DOWNTOWN — “Toast” is the first film to come to America in a new independent series called From Britain with Love. Presented by the Film Society of Lincoln Center, the UK Film Council, and Emerging Pictures, the six-film series will be screened one a weekend from June 18 to July 24 at the Laemmle Theaters in Santa Monica, Encino, Pasadena, and Claremont.
“Toast,” a melancholy coming-of-age movie, premiered on British TV on BBC1 in June 2010. Based on the memoir of popular English chef and food writer Nigel Slater, it chronicles the boyhood of a lonely, gay young man growing up in the Midlands. His mother (played by Virginia Hamilton) is a perpetually anxious and rather dreary woman who dies of asthma when Nigel is 9. His father (Ken Stott) is a grumpy, off-putting man who nevertheless puts up with solitary dinners of toast, which is the only thing his wife can cook without ruining.
After her death, however, the household is literally taken over by Mrs. Potter (a blowsy blonde Helena Bonham Carter), who cleans the house on her hands and knees while wearing spiked heels and seamed nylons. (She also manages to smoke and wiggle her behind while she scrubs.)
But she can cook. To a household that never ate a vegetable that didn’t come out of a can, she brings extravagant multi-course meals and exotic desserts that quickly seduce the elder Slater.
Nigel, who has never been able to attract his father’s attention or affection, is appalled to learn that the way to a man’s heart is really through his stomach. And so he devotes himself to learning to cook in an attempt to vanquish Mrs. Potter, whom he considers coarse and common. Which, of course, she is. But it is a battle he can never win.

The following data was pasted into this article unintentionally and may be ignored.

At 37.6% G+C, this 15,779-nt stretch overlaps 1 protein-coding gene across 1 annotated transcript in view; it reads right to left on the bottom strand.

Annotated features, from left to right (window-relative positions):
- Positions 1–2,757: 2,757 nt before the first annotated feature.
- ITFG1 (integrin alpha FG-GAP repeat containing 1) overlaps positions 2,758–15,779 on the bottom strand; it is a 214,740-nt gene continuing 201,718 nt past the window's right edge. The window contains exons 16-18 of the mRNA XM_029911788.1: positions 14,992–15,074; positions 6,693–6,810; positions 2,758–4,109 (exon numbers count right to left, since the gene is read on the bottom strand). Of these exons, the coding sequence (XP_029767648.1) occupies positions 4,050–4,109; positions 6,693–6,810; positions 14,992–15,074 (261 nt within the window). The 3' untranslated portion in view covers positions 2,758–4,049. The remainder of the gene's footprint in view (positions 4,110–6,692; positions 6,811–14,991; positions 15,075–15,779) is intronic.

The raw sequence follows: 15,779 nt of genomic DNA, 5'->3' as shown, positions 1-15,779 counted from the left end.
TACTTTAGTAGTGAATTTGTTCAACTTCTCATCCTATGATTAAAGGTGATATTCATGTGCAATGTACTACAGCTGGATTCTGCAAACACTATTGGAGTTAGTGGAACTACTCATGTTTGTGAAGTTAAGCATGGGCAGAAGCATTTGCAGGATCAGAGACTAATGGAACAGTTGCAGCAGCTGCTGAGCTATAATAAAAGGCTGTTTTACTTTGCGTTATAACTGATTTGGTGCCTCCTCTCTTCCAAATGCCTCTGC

S.J. Clarkson directs the small cast smoothly and makes the frustration of the boy Nigel (Oscar Kennedy) and the grown-up young man Nigel (Freddie Highmore) both moving and engaging. And he has set them in that bucolic landscape of nostalgia and greenery so familiar to lovers of English period dramas.
Nigel Slater’s best-selling book has been adapted for the screen by Lee Hall, who also wrote the screenplay for “Billy Elliott” and for Stephen Spielberg’s “War Horse.”
“Toast,” which will screen on June 18 and 19 at 11 a.m. is the first of the six films in the series.
• ”In Our Name” starring Joanne Froggatt, named Most Promising Newcomer at the 2010 British Independent Film Awards, about a soldier returning home after serving in Iraq, on June 25 and 26.
• “Africa United,” the story of three Rwandan children who walk 3,000 miles to the World Cup in South Africa, on July 2 and 3.
• “Third Star,” the story of a terminally ill young man whose three best friends take him on a hike to a secluded cove in Wales, on July 9 and 10.
• “NEDs” (Non-Educated Delinquents) on July 16 and 17.
• ”A Boy Called Dad,” about a boy who becomes a father at 14, on July 23 and 24.
Cynthia Citron can be reached at firstname.lastname@example.org.